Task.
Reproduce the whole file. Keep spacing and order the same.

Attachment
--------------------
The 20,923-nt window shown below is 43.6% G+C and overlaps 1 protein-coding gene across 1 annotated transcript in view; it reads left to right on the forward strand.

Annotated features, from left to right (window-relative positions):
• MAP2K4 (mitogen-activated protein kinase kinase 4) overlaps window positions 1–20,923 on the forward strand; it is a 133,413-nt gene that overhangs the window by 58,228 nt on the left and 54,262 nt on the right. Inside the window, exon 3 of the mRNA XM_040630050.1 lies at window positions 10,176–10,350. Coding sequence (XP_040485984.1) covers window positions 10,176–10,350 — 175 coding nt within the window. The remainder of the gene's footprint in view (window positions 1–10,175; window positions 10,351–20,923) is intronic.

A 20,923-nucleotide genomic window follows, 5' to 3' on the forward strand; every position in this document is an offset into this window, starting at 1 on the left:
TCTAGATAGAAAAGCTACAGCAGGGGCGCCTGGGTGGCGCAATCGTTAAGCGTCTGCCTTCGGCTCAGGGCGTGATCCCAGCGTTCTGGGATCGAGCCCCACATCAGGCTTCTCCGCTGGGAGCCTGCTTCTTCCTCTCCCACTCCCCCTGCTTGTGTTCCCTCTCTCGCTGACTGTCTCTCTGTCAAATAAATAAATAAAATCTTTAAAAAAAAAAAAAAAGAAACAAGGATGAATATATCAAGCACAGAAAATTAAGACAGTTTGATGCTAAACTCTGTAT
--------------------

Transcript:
The 20,923-nt window shown below is 43.6% G+C and overlaps 1 protein-coding gene across 1 annotated transcript in view; it reads left to right on the forward strand.

Annotated features, from left to right (window-relative positions):
• MAP2K4 (mitogen-activated protein kinase kinase 4) overlaps window positions 1–20,923 on the forward strand; it is a 133,413-nt gene that overhangs the window by 58,228 nt on the left and 54,262 nt on the right. Inside the window, exon 3 of the mRNA XM_040630050.1 lies at window positions 10,176–10,350. Coding sequence (XP_040485984.1) covers window positions 10,176–10,350 — 175 coding nt within the window. The remainder of the gene's footprint in view (window positions 1–10,175; window positions 10,351–20,923) is intronic.

A 20,923-nucleotide genomic window follows, 5' to 3' on the forward strand; every position in this document is an offset into this window, starting at 1 on the left:
TCTAGATAGAAAAGCTACAGCAGGGGCGCCTGGGTGGCGCAATCGTTAAGCGTCTGCCTTCGGCTCAGGGCGTGATCCCAGCGTTCTGGGATCGAGCCCCACATCAGGCTTCTCCGCTGGGAGCCTGCTTCTTCCTCTCCCACTCCCCCTGCTTGTGTTCCCTCTCTCGCTGACTGTCTCTCTGTCAAATAAATAAATAAAATCTTTAAAAAAAAAAAAAAAGAAACAAGGATGAATATATCAAGCACAGAAAATTAAGACAGTTTGATGCTAAACTCTGTAT